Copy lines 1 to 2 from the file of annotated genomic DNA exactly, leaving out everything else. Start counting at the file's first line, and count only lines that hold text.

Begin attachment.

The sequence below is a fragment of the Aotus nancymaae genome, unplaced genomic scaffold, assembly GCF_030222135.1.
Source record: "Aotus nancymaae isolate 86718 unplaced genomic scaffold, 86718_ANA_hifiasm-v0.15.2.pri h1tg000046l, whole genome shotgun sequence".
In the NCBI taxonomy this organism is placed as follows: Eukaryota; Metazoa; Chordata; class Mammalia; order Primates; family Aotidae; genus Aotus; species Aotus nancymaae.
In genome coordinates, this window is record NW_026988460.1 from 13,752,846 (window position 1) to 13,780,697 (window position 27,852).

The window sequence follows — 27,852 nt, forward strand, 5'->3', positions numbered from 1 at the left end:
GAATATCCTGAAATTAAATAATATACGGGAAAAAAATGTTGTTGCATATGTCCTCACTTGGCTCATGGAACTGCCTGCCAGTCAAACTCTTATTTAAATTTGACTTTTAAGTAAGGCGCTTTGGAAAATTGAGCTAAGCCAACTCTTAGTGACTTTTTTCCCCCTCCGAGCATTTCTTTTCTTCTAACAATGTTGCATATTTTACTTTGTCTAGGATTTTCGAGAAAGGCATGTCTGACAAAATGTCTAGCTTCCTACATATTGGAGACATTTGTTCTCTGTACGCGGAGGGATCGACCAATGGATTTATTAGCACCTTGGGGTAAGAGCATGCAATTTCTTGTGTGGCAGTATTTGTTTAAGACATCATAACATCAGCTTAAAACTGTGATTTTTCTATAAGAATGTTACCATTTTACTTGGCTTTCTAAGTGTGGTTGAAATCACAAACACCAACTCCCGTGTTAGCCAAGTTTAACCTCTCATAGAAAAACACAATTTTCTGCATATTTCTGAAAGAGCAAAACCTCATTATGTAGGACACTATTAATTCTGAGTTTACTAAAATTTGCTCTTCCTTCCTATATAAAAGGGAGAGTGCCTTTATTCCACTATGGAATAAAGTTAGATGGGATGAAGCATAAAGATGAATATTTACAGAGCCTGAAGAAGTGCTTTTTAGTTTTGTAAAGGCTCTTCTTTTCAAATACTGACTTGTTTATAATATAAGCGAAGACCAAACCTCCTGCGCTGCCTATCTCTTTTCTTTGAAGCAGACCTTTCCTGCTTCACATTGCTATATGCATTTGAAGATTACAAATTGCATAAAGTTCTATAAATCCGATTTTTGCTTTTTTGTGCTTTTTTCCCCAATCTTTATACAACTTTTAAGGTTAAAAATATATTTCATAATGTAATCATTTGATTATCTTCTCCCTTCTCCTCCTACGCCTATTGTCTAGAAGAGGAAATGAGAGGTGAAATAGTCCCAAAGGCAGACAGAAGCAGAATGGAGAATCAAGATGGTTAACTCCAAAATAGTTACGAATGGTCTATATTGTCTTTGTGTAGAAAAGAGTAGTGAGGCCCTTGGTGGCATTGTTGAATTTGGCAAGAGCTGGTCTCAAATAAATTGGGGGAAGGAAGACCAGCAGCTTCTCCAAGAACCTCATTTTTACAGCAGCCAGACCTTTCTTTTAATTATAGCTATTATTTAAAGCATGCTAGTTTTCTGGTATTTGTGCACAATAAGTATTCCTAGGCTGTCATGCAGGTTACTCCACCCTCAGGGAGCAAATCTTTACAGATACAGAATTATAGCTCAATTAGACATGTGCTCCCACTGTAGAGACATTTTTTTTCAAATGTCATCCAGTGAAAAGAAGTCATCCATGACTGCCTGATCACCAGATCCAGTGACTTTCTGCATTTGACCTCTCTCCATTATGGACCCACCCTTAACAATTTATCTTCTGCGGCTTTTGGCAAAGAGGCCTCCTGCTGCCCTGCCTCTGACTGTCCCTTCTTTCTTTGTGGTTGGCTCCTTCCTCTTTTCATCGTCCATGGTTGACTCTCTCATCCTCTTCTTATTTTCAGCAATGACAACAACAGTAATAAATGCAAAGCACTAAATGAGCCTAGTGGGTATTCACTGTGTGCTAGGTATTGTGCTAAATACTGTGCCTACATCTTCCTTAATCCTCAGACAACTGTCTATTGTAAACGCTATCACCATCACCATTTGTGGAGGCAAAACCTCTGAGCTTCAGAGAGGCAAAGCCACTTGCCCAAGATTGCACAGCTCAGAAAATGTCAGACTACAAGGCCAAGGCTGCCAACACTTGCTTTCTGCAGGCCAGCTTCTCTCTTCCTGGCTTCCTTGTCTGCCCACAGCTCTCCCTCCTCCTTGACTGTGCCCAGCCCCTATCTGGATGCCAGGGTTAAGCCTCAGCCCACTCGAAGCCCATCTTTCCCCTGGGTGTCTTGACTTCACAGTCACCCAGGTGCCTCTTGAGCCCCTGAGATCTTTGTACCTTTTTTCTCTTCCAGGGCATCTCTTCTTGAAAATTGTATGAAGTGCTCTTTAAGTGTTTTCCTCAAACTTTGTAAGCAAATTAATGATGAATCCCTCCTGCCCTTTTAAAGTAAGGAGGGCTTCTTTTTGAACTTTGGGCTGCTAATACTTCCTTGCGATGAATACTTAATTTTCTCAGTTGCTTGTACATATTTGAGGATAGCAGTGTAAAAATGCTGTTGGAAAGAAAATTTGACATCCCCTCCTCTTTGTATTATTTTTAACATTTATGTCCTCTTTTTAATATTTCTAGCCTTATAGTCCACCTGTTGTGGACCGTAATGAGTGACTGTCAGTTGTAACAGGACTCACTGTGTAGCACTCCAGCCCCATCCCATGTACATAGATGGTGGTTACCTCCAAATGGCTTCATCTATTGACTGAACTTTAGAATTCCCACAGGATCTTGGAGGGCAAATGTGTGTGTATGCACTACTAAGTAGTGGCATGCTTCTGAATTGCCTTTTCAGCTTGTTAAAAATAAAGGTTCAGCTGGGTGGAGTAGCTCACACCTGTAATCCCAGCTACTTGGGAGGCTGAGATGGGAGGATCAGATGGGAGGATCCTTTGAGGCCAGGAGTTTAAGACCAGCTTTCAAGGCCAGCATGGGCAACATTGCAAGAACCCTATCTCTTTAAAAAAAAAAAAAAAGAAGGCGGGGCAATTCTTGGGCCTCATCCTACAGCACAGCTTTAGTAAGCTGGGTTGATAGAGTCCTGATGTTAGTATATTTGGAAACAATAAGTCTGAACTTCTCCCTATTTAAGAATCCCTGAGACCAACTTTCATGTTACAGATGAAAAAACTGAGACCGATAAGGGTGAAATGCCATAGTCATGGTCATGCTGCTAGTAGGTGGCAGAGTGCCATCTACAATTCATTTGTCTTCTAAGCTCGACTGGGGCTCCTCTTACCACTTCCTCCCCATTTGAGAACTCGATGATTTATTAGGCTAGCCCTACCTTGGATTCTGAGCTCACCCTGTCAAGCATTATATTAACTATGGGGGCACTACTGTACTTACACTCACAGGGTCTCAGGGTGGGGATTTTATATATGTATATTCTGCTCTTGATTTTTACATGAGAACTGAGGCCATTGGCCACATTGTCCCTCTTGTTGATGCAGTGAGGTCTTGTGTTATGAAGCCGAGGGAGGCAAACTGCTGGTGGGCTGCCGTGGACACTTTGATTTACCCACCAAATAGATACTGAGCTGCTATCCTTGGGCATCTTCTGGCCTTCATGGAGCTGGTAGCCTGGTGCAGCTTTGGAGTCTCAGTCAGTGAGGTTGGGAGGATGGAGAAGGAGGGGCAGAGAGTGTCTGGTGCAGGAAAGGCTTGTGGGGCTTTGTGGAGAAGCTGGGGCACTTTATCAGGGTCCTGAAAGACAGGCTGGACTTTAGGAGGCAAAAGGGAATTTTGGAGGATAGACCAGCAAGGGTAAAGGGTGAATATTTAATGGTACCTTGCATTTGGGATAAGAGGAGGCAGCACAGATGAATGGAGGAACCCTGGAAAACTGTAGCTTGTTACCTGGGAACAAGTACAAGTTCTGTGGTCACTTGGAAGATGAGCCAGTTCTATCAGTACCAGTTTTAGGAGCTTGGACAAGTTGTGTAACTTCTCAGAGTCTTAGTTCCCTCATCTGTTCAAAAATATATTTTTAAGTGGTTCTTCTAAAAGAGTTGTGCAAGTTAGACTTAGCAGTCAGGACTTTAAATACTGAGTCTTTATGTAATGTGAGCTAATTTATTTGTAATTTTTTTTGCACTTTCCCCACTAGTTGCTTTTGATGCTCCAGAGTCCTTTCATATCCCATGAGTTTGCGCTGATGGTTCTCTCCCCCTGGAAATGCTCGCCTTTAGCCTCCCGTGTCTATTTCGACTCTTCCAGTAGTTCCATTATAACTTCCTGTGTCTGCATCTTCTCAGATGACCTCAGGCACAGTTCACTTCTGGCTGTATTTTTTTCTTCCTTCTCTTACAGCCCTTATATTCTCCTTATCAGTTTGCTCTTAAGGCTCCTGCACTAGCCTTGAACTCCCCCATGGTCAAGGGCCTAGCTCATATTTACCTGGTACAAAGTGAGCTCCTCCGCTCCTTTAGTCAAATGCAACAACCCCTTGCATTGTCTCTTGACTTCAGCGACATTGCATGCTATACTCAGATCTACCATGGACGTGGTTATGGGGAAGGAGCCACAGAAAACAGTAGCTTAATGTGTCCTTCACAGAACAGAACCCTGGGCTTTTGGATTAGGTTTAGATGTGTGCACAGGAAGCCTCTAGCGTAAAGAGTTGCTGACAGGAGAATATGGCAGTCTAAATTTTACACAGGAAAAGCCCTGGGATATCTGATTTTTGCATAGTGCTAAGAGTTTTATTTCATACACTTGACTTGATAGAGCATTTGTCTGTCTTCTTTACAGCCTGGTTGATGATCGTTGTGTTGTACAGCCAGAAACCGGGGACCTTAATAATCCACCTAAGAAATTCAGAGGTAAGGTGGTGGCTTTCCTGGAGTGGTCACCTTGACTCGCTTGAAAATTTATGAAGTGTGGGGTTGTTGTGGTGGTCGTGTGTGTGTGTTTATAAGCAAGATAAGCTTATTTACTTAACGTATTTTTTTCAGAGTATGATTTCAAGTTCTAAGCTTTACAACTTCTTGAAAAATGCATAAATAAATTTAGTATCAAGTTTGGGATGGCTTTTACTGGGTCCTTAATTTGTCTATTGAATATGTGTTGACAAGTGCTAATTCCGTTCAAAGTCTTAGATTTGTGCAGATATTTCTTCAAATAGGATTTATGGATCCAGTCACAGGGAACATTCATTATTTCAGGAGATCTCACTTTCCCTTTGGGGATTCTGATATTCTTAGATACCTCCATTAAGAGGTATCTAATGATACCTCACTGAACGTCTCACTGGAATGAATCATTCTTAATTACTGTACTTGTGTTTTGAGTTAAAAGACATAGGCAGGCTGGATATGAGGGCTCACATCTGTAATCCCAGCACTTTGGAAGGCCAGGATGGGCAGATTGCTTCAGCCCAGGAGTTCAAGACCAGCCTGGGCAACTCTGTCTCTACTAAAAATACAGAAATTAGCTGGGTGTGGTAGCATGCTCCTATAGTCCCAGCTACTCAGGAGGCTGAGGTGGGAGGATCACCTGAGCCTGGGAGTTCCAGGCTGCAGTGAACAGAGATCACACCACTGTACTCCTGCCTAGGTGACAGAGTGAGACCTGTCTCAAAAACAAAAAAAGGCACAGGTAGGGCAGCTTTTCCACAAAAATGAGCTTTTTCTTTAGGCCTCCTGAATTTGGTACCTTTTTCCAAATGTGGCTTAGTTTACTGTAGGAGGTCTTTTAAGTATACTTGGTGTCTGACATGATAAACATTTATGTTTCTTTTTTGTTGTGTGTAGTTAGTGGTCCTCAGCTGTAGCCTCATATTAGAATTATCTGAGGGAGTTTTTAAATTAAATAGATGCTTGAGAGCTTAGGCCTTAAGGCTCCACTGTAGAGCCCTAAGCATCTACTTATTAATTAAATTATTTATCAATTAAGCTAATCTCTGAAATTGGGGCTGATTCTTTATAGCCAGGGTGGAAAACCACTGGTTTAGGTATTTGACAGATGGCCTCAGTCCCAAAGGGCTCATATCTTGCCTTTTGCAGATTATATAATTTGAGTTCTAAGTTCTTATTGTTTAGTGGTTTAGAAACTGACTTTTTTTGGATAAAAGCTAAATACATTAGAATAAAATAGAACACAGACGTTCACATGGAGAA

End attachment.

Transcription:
The sequence below is a fragment of the Aotus nancymaae genome, unplaced genomic scaffold, assembly GCF_030222135.1.
Source record: "Aotus nancymaae isolate 86718 unplaced genomic scaffold, 86718_ANA_hifiasm-v0.15.2.pri h1tg000046l, whole genome shotgun sequence".